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The 2013-2014 Federal Budget



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The 2013-2014 Federal Budget March 25, 2013

Fifty days out from the May Budget, it is clear that Labor’s Budget preparations are in chaos.

Instead of putting together a Budget, Labor is duct-taping together a ministry. Its focus is on survival rather than on developing and implementing good policy.

After five years of debt and deficits, Australians need and deserve a return to competent economic management.

Australia needs a responsible, honest Budget that doesn’t cook the books, doesn’t engage in class warfare and ensures that

Australia once again lives within its means.

The Budget can either continue Labor’s history of debt, deficits, waste, tax increases and broken promises or it can set a new course for our country.

The Coalition will judge Labor’s Budget against five critical tests:

1. Is the Budget based on honest and credible assumptions - or will it continue the dishonest paper shuffles and the ‘cook-the-books’ culture of recent years?

2. Does it demonstrate a speedy path back to surplus in 2013-14 by cutting waste - or will Labor continue on with its profligate spending?

3. Does it bring debt under control - or will Labor again increase the debt ceiling above its current $300 billion?

4. Does it rule out new tax grabs such as further new taxes on superannuation?

5. Does it detail how Labor will pay for its big spending initiatives like Gonski and the NDIS?

The Coalition wants the coming Budget to demonstrate a credible path back to surplus in 2013-14. This year's deficit is Labor's

11th in a row. This is in contrast to the Coalition which delivered surpluses in 10 of the last 11 budgets it has delivered.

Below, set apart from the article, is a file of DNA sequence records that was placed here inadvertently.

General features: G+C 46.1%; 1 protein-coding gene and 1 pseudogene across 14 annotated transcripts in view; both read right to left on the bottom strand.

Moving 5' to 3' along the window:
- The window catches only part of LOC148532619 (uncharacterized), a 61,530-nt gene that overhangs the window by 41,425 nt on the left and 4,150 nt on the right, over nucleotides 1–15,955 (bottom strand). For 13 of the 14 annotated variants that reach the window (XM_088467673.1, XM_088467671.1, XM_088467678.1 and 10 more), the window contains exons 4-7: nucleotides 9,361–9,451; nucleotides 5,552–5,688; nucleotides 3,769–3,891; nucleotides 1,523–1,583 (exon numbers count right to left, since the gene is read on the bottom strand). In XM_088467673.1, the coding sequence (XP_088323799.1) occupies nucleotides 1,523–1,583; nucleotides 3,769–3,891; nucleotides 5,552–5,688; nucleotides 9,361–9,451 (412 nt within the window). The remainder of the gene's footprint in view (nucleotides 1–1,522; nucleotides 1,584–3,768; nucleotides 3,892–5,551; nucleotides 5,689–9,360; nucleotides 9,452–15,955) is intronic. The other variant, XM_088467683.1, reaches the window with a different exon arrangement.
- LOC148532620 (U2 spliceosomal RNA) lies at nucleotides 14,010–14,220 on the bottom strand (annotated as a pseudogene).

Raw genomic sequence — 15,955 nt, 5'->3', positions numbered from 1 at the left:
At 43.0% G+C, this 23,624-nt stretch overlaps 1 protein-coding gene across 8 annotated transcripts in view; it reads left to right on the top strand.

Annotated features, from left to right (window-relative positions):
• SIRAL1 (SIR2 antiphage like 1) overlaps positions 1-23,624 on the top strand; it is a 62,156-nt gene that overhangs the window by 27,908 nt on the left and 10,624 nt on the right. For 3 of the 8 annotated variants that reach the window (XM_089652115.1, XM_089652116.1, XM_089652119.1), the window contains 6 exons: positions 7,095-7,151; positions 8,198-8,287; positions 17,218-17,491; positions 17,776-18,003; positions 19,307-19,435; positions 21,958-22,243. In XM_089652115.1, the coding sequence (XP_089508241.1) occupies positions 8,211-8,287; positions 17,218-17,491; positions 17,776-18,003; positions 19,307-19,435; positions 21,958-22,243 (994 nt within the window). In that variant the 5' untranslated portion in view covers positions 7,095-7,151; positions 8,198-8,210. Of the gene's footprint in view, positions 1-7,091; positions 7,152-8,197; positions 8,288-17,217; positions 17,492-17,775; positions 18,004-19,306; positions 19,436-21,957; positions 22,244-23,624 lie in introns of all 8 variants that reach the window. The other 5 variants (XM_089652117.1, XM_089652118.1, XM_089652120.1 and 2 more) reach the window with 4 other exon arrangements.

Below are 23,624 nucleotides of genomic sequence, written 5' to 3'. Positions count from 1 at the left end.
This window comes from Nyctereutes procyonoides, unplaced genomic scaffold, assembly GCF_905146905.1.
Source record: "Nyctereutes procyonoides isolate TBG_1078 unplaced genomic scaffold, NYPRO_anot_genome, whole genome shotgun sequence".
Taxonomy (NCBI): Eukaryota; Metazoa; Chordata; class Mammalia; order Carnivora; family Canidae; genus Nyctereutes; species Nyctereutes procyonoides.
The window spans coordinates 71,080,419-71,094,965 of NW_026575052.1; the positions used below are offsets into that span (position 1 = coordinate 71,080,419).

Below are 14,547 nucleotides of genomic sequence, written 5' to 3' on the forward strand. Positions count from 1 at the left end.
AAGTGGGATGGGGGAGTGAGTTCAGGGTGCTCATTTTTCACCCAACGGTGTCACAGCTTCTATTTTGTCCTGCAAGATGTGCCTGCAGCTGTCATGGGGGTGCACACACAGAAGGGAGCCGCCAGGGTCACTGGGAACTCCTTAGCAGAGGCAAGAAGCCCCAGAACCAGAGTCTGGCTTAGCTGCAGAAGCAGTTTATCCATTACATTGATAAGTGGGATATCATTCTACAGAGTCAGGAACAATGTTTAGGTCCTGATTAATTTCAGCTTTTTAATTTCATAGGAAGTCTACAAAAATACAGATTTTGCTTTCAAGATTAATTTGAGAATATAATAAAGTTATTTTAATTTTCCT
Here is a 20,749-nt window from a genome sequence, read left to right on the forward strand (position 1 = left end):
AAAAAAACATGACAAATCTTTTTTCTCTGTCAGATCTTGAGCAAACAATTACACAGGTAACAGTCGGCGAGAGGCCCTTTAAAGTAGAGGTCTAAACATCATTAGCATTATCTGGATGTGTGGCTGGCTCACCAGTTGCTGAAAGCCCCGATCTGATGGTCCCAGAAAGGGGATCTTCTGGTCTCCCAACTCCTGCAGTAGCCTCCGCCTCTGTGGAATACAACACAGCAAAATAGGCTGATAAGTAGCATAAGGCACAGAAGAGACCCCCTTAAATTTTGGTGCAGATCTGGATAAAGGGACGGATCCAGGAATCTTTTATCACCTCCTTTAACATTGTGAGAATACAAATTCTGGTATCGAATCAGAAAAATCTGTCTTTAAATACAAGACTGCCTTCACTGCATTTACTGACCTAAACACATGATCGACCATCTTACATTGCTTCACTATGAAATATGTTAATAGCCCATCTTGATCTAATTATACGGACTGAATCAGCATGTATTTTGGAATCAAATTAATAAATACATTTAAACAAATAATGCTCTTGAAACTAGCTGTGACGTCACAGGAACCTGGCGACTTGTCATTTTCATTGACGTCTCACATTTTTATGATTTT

We also want to see credible and achievable forecasts. Australia can't afford another year of Labor ‘cooking the books’ and the inevitable blowout that follows. This year there is a deficit rather than the promised surplus, last year there was a $21 billion

blowout and in the year before there was a $7 billion blowout.

These budget failures have resulted in a massive blow-out in Australia’s debt and more than $7 billion a year in interest payments. There has been a bigger increase in debt over Labor’s first four budgets, in dollar terms and as a share of GDP, than

over any other four-year period at least since 1970, when the historical data published in modern Budget papers begin.

We should not see another increase in Australia’s $300 billion debt limit. The limit has already increased in just a few short years from $75 billion, to $200 billion, to $250 billion, and then only last Budget to $300 billion.

Labor has squandered the good financial management of the Howard Government that paid off the debt and left Australia with

assets in the bank.

The path back to surpluses, debt reduction and a strong, prosperous economy must be through cutting wasteful spending, rather than on increasing taxes or introducing new ones.

About half of all the “saves” Labor has claimed in Budgets and Mid-Year reviews over the past few years have actually been tax

increases - and in the most recent Mid-Year Review, just last October, this fraction was higher still at over 80 per cent.

Instead of hitting Australians and Australian businesses with yet more new taxes, the Government needs to address the fact that it

Tony Abbott Federal Member for Warringah | Leader of the Opposition

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is currently spending almost $100 billion a year more than in the last year of the Howard Government.

Labor has a spending problem, not a revenue problem - with the Mid-Year Review projections showing revenue this year expected to be over $70 billion higher than at the end of the Howard Government, and with Budget data for the first seven months

of this financial year showing revenues up by almost 5 per cent relative to the same period in the previous financial year.

Australia must live within its means. Labor’s debt and deficits have left Australia more vulnerable to an economic shock and mean less protection in the event of a financial crisis.

The Coalition has a plan for a strong, prosperous economy and that means ensuring that our children are not burdened by unfairly

high taxes and left with a heavy debt.

25 March 2013

© Tony Abbott MHR 2010 | Authorised by Tony Abbott MHR, Level 2, 17 Sydney Rd, Manly NSW 2095

www.tonyabbott.com.au

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